Scientists have found two families of comets in the developing Beta Pictoris star system, located about 64 million light-years from Earth, including one group that appears to be remnants of a smashed-up protoplanet.
The discovery bolsters our theoretical understanding of the violent processes that led to the formation of Earth and the other terrestrial planets in the solar system.
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"If you look back at the solar system when it was only 22 million years old, you might have seen phenomena that's a like more like what's happening in Beta Pic," astrophysicist Aki Roberge, with NASA Goddard Space Flight Center, Greenbelt, Md., told Discovery News.
"Rocky planets like the Earth, or any kind of solid planet, are built up out of comets and asteroids. It's the collisions of those bodies that build up the planets in the first place," she said.
Astronomers found the exocomets by analyzing eight years of archived data collected by the HARPS instrument on ESA's 3.6-meter telescope at La Silla Observatory in Chile. They were focusing on small, evaporating bodies that passed across the face of their parent star, relative to the telescope's line of sight.
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"Our results show that the evaporating bodies observed for decades in the Beta Pictoris system are analogous to the comets in our own solar system," astronomer Flavien Kiefer, with the French National Centre for Scientific Research in Paris, and colleagues wrote in an article published in this week's Nature.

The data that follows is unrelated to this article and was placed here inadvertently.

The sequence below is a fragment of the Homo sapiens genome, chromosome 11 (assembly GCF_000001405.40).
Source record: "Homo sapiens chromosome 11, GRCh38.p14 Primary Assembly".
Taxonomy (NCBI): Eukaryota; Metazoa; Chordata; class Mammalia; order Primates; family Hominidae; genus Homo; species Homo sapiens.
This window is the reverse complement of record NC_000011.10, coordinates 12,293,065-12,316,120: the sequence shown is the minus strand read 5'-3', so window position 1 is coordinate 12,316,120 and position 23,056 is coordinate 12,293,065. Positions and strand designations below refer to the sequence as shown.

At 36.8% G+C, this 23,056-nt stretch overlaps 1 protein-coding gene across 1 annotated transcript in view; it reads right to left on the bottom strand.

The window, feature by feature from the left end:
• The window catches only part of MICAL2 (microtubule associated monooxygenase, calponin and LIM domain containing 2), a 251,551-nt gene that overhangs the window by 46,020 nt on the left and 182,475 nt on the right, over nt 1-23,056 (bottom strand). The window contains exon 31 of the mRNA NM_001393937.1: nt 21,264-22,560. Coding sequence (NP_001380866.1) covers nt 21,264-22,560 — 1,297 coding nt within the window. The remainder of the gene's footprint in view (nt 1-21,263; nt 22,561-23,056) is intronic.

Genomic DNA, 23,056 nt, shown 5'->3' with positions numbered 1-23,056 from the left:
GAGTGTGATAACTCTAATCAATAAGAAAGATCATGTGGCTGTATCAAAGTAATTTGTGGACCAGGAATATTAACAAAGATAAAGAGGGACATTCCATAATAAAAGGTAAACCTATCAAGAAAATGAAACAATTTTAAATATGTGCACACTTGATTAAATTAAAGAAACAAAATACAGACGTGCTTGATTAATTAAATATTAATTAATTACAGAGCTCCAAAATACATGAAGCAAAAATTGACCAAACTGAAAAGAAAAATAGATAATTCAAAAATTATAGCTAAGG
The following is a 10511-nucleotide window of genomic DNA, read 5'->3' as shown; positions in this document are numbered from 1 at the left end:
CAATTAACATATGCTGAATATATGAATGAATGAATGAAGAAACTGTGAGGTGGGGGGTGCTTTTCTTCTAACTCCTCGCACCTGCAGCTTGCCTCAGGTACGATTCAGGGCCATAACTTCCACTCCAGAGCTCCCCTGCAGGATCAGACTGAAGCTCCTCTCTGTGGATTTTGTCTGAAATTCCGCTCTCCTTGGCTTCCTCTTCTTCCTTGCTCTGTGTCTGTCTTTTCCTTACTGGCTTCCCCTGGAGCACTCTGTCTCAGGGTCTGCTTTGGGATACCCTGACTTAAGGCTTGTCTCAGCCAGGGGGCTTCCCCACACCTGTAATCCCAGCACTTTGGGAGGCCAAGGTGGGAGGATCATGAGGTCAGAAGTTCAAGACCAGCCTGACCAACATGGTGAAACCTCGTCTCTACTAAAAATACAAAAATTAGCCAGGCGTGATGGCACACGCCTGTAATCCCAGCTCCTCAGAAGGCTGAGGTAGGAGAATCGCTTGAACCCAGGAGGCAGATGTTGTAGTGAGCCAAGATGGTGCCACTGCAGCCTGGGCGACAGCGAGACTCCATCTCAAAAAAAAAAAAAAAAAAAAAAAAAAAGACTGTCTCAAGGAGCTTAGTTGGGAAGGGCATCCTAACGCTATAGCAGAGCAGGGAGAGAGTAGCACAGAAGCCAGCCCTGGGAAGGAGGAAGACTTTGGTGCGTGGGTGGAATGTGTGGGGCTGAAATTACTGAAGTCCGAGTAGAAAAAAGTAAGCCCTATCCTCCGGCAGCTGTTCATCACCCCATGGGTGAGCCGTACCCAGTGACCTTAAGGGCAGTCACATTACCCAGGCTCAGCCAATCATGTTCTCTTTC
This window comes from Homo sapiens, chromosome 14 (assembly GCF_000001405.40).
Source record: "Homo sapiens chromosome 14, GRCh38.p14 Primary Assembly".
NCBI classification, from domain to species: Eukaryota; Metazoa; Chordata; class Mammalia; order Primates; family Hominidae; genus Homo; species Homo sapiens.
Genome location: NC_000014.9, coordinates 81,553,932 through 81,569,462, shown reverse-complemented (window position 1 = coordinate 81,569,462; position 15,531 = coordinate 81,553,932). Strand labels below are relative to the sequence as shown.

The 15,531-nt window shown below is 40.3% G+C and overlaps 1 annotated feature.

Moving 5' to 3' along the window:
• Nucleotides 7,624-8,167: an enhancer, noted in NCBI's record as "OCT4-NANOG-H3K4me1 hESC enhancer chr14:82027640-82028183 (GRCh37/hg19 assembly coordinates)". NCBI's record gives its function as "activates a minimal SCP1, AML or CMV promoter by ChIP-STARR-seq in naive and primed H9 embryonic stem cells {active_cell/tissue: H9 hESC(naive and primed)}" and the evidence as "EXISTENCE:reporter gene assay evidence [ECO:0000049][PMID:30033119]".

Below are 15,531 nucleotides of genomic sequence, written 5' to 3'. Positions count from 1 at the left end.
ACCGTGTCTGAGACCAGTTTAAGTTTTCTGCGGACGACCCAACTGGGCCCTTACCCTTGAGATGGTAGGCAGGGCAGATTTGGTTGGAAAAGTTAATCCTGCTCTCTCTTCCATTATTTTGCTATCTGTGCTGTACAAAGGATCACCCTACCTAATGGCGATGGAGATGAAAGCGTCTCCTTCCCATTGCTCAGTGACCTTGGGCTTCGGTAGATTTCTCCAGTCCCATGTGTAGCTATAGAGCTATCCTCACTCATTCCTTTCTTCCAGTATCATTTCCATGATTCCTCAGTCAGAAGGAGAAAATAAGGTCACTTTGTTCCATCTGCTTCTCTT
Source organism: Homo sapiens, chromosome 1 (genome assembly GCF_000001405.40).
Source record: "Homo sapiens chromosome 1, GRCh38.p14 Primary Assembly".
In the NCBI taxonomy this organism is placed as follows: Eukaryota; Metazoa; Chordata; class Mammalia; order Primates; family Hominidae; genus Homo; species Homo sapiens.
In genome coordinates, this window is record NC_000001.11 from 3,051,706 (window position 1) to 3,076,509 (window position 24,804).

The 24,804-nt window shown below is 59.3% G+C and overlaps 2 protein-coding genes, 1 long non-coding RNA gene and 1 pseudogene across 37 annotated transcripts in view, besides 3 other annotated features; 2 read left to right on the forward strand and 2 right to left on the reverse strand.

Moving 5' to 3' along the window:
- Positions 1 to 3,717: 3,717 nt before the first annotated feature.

One group of comets, designated population S, appears to be gravitationally tied to massive planet, possibly Beta Pictoris b, which circles its parent star about as far as Saturn orbits the sun. Astronomers strongly suspect a second gas giant planet exists beyond Beta Pic b.
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The other comet family, population D, produces more gas than the S comets, indicating they are either physically larger or fresher, with more exposed surface ice. They also are farther away from Beta Pic than the S comets. The D comets also have similar orbits, which is consist with the idea that they are fragments of a larger, icy planetary body that recently broke apart.
Additional analysis may reveal how recently that collision happened, Roberge said.